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Split in SC panel on Char Dham project, 21 of 26 members are against reducing road width

SC had ordered that road width on Char Dham route should be 5.5 metres. But the 21 members said ‘this is impractical as it is not possible to grow trees on the excavated parts’.

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New Delhi: Serious differences have again cropped up among the members of the Supreme Court-appointed panel to monitor the implementation of the Rs 12,000-crore Char Dham road project.

As many as 21 out of the 26 panel members have told the apex court that it is not “feasible” to revisit the entire project where work is already completed and reduce the road width from 10 metres to 5.5 metres.  

The apex court had on 8 September ordered that the road width on the entire Char Dham route — aimed at improving connectivity to the Hindu pilgrimage sites of Yamunotri, Gangotri, Kedarnath and Badrinath — should be 5.5 metres, according to the standards laid down by the Ministry of Road Transport and Highways’ March 2018 circular.

But in its joint report, seen by ThePrint, submitted to the Supreme Court last week, the 21 members of the High-Powered Committee (HPC) said, “This is impractical as it is not possible to grow trees on the excavated parts.” 

They also said the HPC should now focus on monitoring the activities of the project being implemented by the road transport and highways ministry.

The minority group — comprising HPC chairman Ravi Chopra, who is a noted environmentalist, and two other members — have, however, expressed their dissent and given their views separately in the same report. 

This group also said keeping the road width on the entire stretch of the project, including strategic roads, at 10 metres will have a “long term impact on the fragile Himalayan terrain and the sensitive Himalayan ecosystem”.

The SC is likely to hear the matter on 18 January.  

Also read: India’s security could be harmed if parts of Char Dham road only 5.5m wide, MoD tells SC

Construction completed on 365-km of the 816-km stretch 

On 2 December, the SC bench led by Justice R.F. Nariman had directed the HPC to convene a meeting to consider the affidavits submitted by the defence and road ministries within two weeks and submit its report.

Citing serious repercussions on the defence of the country and its security interests, which “is in jeopardy especially in the background of today’s sensitive situation existing at the Chinese border”, the defence ministry had moved an application in the SC, requesting it to modify its 8 September order and allow a two-lane road with 7-metre width in some parts of the 816-kilometre Char Dham highway. 

In its 8 September order, the SC had directed that the road width on the entire Char Dham route should be 5.5 metres.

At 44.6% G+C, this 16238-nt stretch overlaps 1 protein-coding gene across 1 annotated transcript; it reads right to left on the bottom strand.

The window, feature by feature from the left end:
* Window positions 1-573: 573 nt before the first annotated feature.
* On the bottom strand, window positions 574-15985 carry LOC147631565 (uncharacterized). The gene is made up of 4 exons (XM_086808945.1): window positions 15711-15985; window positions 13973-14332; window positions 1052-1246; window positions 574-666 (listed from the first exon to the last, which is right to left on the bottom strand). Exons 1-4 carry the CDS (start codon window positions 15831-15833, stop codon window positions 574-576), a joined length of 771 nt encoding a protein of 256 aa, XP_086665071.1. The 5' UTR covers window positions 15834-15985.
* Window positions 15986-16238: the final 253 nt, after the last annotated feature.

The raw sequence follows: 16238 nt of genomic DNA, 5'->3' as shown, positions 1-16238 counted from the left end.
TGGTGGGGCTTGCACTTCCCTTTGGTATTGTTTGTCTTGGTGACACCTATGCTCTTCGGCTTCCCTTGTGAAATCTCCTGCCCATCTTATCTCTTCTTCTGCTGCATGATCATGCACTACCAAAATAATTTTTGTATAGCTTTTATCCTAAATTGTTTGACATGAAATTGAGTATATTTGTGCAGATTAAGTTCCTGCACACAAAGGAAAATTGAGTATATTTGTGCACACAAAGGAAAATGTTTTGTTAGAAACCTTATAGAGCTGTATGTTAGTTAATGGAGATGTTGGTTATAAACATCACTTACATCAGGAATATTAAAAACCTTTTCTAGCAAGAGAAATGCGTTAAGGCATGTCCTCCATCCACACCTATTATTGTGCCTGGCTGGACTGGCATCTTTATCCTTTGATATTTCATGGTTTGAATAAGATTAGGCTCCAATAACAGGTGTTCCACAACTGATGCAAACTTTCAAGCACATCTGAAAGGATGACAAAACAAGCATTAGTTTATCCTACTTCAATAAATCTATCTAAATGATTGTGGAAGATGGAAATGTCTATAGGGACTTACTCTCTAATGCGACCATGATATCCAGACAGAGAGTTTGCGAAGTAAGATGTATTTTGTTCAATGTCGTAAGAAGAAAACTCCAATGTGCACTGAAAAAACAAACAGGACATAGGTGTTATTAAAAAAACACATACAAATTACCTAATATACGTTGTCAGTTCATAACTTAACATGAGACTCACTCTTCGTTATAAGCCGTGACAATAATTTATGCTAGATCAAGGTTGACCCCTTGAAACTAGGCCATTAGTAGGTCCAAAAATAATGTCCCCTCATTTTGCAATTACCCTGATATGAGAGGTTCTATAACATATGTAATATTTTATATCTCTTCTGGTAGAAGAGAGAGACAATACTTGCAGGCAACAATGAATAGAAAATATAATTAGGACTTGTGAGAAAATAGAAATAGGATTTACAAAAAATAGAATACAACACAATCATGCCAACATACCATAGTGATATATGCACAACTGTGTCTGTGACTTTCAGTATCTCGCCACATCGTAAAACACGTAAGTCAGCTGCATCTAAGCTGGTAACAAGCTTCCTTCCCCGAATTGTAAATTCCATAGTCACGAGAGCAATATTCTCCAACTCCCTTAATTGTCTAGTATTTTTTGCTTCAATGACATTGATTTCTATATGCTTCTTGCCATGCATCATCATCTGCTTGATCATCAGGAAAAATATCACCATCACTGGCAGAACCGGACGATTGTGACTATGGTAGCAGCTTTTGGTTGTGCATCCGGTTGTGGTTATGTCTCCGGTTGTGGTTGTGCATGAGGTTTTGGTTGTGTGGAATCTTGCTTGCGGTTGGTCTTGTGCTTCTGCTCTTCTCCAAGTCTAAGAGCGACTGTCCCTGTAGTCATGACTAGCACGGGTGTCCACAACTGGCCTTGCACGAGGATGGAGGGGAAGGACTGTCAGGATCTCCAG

But the road transport and highways ministry had by then followed its 2012 order — according to which the road width of a two-lane road with paved shoulder was fixed at 10 metres — and already done hill-cutting to build 10-metre road on the 537-km of the total 816-km stretch. 

Also, the ministry had already completed construction on a 365-km stretch when the apex court’s 8 September direction came. 

Split recommendation from HPC for second time

This is the second time that differences among the members of the HPC, which was set up last year, cropped up, resulting in split recommendations. 

In July this year, the HPC had submitted two different reports on the project to the Ministry of Environment, Forest and Climate Change. 

The main report, signed by panel chairman Chopra and four members, had recommended that the highways ministry should follow its March 2018 circular according to which the intermediate carriageway length should be 5.5 metres.

But the majority group, comprising 21 members, submitted a second report to the environment ministry where it recommended that the road width of “double lane with paved shoulder” should be 10 metres. The group had also highlighted that the majority view was ignored by Chopra, forcing them to submit a separate report. 

Also read: Highways ministry ‘flouting’ SC order in Char Dham project, top court takes suo moto cognisance


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  1. every infrastructure project is opposed on environment grounds while no one cares about people dumping garbage or throwing stuff to rivers. these stupid law suits are only for 2 minute fame, delay development. all these people are anti development, who live in cities and had never even visited such rural areas

  2. Cant agree more with the panel members. This road will highly benefit the area in terms of tourism and other development activities. People of the area looking forward for such roads. We cant stop development just for the views of people visiting the area in cars for summer vacations

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